Michele Doyle has been past board president for 25 years, and current board member for 2 years, for the Jackson Post Giants Baseball Program. There are no words that express what Doyle has meant to the Jackson Legion program. Doyle has been an advocate for Jackson and Wyoming American Legion Baseball. Doyle served as Jackson board president when the Jackson baseball stadium underwent major renovations to facilities (back stop, bull pens, batting cages, green monster, crow’s nest, restrooms, concession stands). Doyle orchestrated many fundraising campaigns through the years and spent many, many nights running the scoreboard, and even singing the National Anthem.
HARVEY “STUB” HATFIELD
Stub Hatfield has been coaching baseball in Sweetwater County for 45 years. From fast pitch and slow pitch softball, to Little League Baseball, to junior Babe Ruth Baseball, to American Legion Baseball. Hatfield moved to Green Riverton from West Virginia in 1975. He started coaching softball in 1976. He coached American Legion Baseball for 17 years, along with his son, Brad. He attributes most of his success to his son. Together, Green River finished as state runner up 3 times. For the past 3 years, Hatfield has coached in Rock Springs. Hatfield had only 4 losing seasons as head coach in Green River. His teams were always competitive.
Jason Huggins has been part of Wyoming American Legion Baseball as a player or coach since 1994. Huggins started his playing career in 1994 as a member of the Sweetwater County Miners AA Legion program. That team won a state championship in 1994. Huggins started his coaching career in Kemmerer, coaching the Kemmerer Aces in 2000 and 2001. In 2002, Huggins moved to Arkansas where he coached the McGehee Owls, leading them to a conference title and a Top 4 ranking. Huggins returned to Laramie after a year and coached the Laramie Rangers under the help of Head Coach Jon Johnson. Huggins also was head coach of the University of Wyoming Club Baseball Team in 2003. In 2004, Huggins became the head coach of the Rock Springs Legion program for a year. In 2004, Huggins became involved with the Post 43 program in Jackson. In 2008, Huggins became the B head coach in Jackson, and he became the head coach in 2010. Since 2000, Huggins i8s 376-374 as a head coach (305-310 as the head coach in Jackson). Huggins led the Giants to their first AA runnerup finish in 2019. He has been named coach of the year twice (2002-Arkansas, 2019-AA Wyoming). In 2013, Huggins started fall baseball in Jackson, and in 2014, the Giants Prep Program for 15U players. Huggins has helped more than 30 players continue their baseball players in college. Under Huggins’ direction, Giants Field facilities has been improved. Huggins serves as State AA Coaches Representative and on the Hall of Fame Committee.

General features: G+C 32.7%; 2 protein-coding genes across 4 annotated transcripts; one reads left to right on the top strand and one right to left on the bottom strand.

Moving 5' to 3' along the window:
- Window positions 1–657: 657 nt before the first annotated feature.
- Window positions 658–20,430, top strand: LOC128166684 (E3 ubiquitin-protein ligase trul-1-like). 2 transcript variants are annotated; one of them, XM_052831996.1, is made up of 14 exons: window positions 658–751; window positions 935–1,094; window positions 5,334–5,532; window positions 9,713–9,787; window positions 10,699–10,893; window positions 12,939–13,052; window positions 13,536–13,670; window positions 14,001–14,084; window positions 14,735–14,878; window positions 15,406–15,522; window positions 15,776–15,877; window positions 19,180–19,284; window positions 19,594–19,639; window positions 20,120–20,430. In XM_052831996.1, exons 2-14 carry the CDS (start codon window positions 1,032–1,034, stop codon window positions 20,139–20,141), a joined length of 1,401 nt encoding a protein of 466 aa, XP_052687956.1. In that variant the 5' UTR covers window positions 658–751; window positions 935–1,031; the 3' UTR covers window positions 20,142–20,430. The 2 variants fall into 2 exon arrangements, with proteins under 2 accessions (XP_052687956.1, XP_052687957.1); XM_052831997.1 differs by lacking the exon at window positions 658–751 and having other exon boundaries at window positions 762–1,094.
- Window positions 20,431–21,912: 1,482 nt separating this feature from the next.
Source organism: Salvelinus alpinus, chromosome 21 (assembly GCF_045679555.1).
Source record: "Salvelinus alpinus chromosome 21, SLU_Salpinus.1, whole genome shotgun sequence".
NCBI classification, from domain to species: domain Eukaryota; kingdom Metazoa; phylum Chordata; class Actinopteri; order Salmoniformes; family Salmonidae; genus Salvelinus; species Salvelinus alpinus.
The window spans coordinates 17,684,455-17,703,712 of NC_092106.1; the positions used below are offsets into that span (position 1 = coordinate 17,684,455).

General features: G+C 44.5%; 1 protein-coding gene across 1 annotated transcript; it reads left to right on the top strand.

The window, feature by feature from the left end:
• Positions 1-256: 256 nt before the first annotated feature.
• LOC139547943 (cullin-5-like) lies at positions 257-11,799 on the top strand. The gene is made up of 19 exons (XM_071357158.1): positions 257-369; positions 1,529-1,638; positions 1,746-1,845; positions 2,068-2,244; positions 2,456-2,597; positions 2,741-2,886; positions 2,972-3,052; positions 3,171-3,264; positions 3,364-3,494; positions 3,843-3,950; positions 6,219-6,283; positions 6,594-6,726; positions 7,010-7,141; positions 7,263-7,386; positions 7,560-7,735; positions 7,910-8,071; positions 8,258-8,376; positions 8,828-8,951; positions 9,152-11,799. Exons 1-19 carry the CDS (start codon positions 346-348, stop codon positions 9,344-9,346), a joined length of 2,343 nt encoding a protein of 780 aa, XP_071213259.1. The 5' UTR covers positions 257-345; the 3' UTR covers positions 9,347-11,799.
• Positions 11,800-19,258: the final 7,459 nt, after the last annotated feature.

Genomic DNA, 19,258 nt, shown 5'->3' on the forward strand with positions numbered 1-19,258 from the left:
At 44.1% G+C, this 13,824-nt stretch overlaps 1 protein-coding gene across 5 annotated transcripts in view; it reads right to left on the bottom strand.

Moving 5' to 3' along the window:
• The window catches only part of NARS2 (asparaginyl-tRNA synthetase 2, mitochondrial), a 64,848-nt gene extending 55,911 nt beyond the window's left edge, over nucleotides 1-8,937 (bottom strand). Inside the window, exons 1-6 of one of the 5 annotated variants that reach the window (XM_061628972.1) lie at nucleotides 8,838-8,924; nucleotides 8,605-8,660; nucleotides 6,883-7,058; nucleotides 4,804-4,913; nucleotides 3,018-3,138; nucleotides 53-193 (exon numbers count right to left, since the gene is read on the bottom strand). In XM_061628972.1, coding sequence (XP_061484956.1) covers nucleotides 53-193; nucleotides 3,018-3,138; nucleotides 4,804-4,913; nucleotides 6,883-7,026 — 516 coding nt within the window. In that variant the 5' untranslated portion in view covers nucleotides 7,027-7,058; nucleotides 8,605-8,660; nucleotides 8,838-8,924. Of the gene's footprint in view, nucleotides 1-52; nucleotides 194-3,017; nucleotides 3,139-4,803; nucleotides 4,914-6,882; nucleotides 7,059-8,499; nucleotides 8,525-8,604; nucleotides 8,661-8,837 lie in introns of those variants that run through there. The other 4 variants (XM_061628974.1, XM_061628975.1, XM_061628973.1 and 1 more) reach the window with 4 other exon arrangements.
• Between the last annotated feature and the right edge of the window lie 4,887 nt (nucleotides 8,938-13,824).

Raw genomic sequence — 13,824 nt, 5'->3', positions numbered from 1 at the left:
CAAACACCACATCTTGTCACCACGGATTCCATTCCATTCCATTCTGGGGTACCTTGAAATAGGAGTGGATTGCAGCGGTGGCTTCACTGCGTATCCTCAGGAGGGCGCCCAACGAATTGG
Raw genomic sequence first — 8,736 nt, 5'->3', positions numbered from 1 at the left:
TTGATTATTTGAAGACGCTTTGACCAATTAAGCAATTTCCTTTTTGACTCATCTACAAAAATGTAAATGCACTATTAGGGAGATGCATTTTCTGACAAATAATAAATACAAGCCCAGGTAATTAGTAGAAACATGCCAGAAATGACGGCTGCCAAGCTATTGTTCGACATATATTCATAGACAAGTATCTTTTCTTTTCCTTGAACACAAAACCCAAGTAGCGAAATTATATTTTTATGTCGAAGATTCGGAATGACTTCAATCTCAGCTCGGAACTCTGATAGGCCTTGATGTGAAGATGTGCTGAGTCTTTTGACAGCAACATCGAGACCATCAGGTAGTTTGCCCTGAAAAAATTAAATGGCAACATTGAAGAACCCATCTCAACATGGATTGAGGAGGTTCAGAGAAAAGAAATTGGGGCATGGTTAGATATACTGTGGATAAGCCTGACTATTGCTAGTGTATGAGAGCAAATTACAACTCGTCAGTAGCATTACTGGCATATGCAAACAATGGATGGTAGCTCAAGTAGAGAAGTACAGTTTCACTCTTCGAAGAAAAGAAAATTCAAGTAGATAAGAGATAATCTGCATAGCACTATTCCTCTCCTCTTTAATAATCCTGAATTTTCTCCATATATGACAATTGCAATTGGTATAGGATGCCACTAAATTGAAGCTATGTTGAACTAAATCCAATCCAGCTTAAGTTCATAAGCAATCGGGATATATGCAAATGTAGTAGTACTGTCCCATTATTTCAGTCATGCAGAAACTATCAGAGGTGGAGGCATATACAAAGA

Nevin Jacobs of Powell has been of service to the youth of Wyoming for a long time. Jacobs has officiated football for 39 years. This upcoming season will be his 40th season. Jacobs has also officiated basketball for 25 years. Jacobs was inducted into the Wyoming Sports Officials Hall of Fame in 2018. Jacobs has been an assistant track and field coach for the last 18 years. Jacobs worked as an assistant football coach for 9 years. Jacobs lives in Powell with his wife Debbie, and he has two sons, Andrew and Eric. Jacobs works for the City of Powell. Jacobs has umpired baseball for 25 years. Jacobs has worked (3) regional tournaments. He has worked 10 AA state tournaments, and 11 A state tournaments. He has worked 15 American Legion district tournaments. Jacobs was the crew chief at the 2019 A Regional tournament in Cody, Wyoming, and he was the crew chief of the 2020 A State Tournament in Powell.